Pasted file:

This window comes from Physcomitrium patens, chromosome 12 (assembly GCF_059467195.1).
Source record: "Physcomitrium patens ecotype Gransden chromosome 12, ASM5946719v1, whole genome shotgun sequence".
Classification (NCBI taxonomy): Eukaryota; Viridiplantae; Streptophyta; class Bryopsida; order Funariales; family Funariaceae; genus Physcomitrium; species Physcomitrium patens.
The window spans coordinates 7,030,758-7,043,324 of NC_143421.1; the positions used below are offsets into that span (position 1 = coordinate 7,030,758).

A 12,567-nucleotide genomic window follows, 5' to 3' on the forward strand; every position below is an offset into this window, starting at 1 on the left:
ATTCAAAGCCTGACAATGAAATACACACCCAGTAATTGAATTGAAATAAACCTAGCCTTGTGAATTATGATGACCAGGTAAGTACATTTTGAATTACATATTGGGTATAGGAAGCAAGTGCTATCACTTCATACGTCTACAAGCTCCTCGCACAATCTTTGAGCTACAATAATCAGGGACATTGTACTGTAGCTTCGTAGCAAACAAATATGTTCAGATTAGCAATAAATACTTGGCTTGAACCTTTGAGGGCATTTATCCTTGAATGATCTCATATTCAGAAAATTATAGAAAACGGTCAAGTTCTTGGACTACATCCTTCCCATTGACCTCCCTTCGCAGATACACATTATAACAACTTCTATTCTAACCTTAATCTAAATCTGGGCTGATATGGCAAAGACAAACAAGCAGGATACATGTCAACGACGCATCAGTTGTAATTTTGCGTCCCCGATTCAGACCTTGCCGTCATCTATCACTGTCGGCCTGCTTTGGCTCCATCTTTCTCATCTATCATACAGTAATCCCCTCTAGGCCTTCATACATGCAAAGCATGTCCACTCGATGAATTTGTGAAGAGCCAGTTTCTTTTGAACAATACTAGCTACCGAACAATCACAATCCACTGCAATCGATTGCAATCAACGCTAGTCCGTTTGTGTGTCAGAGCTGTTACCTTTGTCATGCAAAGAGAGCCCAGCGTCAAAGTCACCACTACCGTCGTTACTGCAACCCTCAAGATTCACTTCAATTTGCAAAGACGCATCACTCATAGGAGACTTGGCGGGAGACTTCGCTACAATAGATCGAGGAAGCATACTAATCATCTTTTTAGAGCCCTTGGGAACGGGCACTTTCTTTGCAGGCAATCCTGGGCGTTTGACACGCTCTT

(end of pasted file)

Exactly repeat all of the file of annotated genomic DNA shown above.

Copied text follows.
This window comes from Physcomitrium patens, chromosome 12 (assembly GCF_059467195.1).
Source record: "Physcomitrium patens ecotype Gransden chromosome 12, ASM5946719v1, whole genome shotgun sequence".
Classification (NCBI taxonomy): Eukaryota; Viridiplantae; Streptophyta; class Bryopsida; order Funariales; family Funariaceae; genus Physcomitrium; species Physcomitrium patens.
The window spans coordinates 7,030,758-7,043,324 of NC_143421.1; the positions used below are offsets into that span (position 1 = coordinate 7,030,758).

A 12,567-nucleotide genomic window follows, 5' to 3' on the forward strand; every position below is an offset into this window, starting at 1 on the left:
ATTCAAAGCCTGACAATGAAATACACACCCAGTAATTGAATTGAAATAAACCTAGCCTTGTGAATTATGATGACCAGGTAAGTACATTTTGAATTACATATTGGGTATAGGAAGCAAGTGCTATCACTTCATACGTCTACAAGCTCCTCGCACAATCTTTGAGCTACAATAATCAGGGACATTGTACTGTAGCTTCGTAGCAAACAAATATGTTCAGATTAGCAATAAATACTTGGCTTGAACCTTTGAGGGCATTTATCCTTGAATGATCTCATATTCAGAAAATTATAGAAAACGGTCAAGTTCTTGGACTACATCCTTCCCATTGACCTCCCTTCGCAGATACACATTATAACAACTTCTATTCTAACCTTAATCTAAATCTGGGCTGATATGGCAAAGACAAACAAGCAGGATACATGTCAACGACGCATCAGTTGTAATTTTGCGTCCCCGATTCAGACCTTGCCGTCATCTATCACTGTCGGCCTGCTTTGGCTCCATCTTTCTCATCTATCATACAGTAATCCCCTCTAGGCCTTCATACATGCAAAGCATGTCCACTCGATGAATTTGTGAAGAGCCAGTTTCTTTTGAACAATACTAGCTACCGAACAATCACAATCCACTGCAATCGATTGCAATCAACGCTAGTCCGTTTGTGTGTCAGAGCTGTTACCTTTGTCATGCAAAGAGAGCCCAGCGTCAAAGTCACCACTACCGTCGTTACTGCAACCCTCAAGATTCACTTCAATTTGCAAAGACGCATCACTCATAGGAGACTTGGCGGGAGACTTCGCTACAATAGATCGAGGAAGCATACTAATCATCTTTTTAGAGCCCTTGGGAACGGGCACTTTCTTTGCAGGCAATCCTGGGCGTTTGACACGCTCTT